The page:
US Copyright Czar wants your thoughts on how to measure and reduce infringement

Victoria Espinel, the Obama Administration's new copyright enforcement czar, wrote in to tell us that her office is running a new public inquiry into how the US should enforce copyrights. It runs a little to the "have you stopped beating your wife yet?" in the questions it asks ("[What are] the costs to the U.S. economy resulting from intellectual property violations, and the threats to public health and safety created by infringement?") but the fact that they're opening this up to the public and seeking comments from all sides is good news. Comments are due by Mar 24. What I'm wondering is if they'd be up to recommendations like, "Reduce infringement statistics by clarifying copyright law to make it clear that incidentally capturing some copyrighted music in the background while your toddler is dancing in the kitchen isn't infringement." Admittedly, judges are pretty good at interpreting the law in those cases, but that means that you have to be able to afford to pay a lawyer.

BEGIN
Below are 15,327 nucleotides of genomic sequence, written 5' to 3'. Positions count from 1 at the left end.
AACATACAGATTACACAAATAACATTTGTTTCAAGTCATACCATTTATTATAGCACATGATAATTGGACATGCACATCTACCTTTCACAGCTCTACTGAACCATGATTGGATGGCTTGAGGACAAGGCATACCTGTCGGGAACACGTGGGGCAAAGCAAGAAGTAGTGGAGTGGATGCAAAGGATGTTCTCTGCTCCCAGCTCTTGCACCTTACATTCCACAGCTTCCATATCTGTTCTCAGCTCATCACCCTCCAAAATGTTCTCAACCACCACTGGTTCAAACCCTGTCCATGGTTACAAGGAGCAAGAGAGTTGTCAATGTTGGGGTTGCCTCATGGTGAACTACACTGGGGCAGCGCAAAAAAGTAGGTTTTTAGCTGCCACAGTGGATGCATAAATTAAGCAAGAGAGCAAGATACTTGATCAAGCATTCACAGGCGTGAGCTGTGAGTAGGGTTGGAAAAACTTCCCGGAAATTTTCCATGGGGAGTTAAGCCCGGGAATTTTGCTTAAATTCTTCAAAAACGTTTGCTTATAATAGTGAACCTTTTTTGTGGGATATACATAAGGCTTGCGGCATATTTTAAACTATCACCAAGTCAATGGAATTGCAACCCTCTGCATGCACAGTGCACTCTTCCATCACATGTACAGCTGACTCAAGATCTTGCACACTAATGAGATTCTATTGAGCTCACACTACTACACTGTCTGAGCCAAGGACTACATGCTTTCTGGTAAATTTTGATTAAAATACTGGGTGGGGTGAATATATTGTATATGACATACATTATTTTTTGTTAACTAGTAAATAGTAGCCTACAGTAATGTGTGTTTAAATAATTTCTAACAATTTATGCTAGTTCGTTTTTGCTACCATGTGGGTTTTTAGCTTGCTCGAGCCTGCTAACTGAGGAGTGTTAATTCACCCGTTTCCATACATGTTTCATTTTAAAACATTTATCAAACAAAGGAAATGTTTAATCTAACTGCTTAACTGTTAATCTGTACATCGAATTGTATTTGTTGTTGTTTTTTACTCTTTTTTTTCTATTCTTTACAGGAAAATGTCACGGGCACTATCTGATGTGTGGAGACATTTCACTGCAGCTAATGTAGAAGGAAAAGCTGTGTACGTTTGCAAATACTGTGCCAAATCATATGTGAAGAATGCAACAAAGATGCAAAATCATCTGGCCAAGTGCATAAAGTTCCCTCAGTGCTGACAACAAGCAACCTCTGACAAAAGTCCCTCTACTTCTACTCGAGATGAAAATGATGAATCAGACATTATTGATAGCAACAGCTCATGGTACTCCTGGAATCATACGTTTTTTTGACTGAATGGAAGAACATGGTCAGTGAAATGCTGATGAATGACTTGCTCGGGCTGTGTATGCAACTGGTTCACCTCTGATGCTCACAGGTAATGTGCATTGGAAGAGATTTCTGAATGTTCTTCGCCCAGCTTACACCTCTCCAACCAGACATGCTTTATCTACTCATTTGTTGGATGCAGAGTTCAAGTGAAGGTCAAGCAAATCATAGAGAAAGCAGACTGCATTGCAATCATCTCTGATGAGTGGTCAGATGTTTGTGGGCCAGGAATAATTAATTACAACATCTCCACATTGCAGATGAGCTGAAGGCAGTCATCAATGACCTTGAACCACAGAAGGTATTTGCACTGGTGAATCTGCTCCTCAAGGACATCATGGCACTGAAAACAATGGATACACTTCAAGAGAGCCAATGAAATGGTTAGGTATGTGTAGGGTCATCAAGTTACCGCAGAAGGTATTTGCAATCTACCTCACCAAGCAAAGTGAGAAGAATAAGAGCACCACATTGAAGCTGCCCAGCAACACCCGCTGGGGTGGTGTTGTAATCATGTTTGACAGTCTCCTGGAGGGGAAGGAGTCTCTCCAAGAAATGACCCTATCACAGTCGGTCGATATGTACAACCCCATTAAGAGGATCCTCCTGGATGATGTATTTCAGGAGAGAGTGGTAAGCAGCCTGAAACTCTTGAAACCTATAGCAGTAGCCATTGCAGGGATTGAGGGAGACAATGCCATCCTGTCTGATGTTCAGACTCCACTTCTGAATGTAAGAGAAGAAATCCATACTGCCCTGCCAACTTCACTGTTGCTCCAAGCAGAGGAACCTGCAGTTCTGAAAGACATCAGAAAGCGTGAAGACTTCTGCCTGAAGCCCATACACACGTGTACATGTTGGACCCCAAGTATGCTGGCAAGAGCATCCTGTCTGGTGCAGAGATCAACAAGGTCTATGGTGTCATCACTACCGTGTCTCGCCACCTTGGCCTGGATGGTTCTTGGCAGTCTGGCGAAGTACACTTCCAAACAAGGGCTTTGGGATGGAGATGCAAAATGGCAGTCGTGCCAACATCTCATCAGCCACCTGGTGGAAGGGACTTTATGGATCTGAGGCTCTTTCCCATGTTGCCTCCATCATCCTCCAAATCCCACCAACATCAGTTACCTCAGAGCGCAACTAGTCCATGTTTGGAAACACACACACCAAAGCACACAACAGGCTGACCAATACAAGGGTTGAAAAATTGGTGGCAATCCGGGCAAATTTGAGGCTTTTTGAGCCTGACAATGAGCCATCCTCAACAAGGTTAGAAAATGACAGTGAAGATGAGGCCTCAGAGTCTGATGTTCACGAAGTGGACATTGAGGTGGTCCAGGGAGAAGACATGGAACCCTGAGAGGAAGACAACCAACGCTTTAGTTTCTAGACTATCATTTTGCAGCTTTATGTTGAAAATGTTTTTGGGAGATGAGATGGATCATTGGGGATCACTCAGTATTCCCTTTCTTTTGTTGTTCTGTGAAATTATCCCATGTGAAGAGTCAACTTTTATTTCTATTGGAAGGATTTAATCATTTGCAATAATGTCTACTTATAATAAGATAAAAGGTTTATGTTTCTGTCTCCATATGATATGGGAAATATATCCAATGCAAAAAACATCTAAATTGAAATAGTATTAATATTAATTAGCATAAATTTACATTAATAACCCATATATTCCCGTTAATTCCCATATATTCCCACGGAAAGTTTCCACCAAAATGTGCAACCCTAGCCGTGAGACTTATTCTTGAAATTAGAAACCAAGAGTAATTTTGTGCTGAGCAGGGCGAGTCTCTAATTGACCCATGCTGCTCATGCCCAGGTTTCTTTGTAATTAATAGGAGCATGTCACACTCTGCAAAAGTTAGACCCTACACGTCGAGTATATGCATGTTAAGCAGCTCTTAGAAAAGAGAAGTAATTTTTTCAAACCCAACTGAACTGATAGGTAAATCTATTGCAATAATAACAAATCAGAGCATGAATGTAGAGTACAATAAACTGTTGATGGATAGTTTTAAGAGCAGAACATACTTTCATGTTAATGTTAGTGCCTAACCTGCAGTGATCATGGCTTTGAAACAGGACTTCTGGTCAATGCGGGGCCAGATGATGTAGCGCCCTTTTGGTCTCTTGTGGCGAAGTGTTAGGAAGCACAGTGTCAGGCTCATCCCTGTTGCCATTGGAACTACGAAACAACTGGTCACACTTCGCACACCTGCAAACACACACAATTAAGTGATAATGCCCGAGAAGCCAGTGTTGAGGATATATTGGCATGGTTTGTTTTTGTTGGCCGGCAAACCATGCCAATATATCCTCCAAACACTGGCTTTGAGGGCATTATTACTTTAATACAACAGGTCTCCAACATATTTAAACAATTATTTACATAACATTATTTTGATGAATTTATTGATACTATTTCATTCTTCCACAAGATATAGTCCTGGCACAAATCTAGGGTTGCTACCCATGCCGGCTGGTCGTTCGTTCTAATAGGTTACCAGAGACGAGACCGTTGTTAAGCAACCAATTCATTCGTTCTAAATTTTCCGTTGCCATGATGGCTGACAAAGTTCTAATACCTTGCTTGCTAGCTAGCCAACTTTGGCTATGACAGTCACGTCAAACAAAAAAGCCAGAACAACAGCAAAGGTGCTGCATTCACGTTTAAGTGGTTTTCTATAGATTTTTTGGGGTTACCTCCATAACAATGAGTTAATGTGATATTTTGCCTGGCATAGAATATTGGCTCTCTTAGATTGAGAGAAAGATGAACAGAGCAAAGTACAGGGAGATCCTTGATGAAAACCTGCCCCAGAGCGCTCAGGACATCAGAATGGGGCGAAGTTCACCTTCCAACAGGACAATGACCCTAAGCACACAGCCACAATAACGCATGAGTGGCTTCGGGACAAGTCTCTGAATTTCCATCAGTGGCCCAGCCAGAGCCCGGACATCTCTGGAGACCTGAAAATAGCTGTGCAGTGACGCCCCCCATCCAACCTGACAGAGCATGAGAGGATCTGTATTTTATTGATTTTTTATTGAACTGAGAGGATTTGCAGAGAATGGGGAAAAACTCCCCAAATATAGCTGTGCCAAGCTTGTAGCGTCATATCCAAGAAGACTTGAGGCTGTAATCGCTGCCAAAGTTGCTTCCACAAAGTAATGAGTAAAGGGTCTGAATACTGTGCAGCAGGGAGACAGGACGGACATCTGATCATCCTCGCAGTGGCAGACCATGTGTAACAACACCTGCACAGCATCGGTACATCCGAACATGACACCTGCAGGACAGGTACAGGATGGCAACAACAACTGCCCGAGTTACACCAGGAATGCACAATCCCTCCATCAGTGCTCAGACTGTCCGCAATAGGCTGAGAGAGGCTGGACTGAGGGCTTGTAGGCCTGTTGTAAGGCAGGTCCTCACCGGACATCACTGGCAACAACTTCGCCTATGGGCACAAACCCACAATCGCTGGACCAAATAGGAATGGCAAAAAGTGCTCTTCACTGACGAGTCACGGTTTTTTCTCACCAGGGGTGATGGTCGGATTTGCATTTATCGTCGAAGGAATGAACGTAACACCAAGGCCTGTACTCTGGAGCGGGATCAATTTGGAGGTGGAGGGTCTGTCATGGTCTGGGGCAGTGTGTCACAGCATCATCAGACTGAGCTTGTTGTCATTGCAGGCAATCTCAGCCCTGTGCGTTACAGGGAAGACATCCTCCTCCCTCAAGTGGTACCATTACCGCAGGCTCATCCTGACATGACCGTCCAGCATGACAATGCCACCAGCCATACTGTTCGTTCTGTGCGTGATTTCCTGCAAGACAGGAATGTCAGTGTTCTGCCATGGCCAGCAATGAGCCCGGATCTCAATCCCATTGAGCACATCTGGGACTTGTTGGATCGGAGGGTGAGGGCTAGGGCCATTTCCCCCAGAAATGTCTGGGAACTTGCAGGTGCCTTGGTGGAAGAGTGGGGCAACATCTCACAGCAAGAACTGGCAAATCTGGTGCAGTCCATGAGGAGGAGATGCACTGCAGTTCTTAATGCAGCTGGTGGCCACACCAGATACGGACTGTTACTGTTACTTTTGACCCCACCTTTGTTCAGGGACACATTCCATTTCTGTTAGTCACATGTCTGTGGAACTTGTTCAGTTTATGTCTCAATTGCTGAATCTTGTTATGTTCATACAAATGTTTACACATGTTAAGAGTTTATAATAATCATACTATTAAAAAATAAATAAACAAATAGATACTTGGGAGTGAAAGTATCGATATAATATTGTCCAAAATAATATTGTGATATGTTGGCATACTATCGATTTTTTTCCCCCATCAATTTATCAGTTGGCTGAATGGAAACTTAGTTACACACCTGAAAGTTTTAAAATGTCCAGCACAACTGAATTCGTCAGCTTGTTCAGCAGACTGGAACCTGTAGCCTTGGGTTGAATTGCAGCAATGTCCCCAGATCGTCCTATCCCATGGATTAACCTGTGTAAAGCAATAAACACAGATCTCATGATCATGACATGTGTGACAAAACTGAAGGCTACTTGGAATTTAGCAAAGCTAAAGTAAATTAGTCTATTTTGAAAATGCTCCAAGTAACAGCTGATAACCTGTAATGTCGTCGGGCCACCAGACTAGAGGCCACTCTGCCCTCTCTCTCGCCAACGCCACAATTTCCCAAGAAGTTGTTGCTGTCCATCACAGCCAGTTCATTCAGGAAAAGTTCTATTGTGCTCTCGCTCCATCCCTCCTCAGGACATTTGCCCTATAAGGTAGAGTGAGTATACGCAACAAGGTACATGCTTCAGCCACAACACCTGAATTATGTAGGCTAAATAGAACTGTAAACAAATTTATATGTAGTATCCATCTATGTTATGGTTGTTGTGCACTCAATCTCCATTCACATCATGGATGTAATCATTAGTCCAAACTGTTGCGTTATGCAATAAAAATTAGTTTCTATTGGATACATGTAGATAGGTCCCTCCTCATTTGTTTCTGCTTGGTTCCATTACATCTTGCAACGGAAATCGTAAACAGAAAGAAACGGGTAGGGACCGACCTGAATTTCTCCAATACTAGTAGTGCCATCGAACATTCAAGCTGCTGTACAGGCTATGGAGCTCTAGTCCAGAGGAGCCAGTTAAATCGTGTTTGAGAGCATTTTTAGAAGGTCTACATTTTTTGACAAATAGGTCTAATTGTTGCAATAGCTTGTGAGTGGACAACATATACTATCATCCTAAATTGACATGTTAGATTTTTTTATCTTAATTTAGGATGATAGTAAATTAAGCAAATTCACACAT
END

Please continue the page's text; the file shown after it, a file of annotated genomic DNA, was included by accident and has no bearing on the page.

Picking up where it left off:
Still, a standardized, rigorous way of reporting infringement would be a good recommendation -- remember that the oft-cited statistics for job-losses due to piracy are an outright (and admitted) fabrication, as are the stats on college downloading. Getting some rigor into the numbers game would do a world of good.

This request for comments and for recommendations for an improved enforcement strategy is divided into two parts. In the first, the IPEC seeks written submissions from the public regarding the costs to the U.S. economy resulting from intellectual property violations, and the threats to public health and safety created by infringement. In the second part, the IPEC requests detailed recommendations from the public regarding the objectives and content of the Joint Strategic Plan and other specific recommendations for improving the Government's intellectual property enforcement efforts. Responses to this request for comments may be directed to either of these two parts, or both, and may include a response to one or more requests for information found in either part.
Coordination and Strategic Planning of the Federal Effort Against Intellectual Property Infringement: Request of the Intellectual Property Enforcement Coordinator for Public Comments Regarding the Joint Strategic Plan (Thanks, Victoria!)
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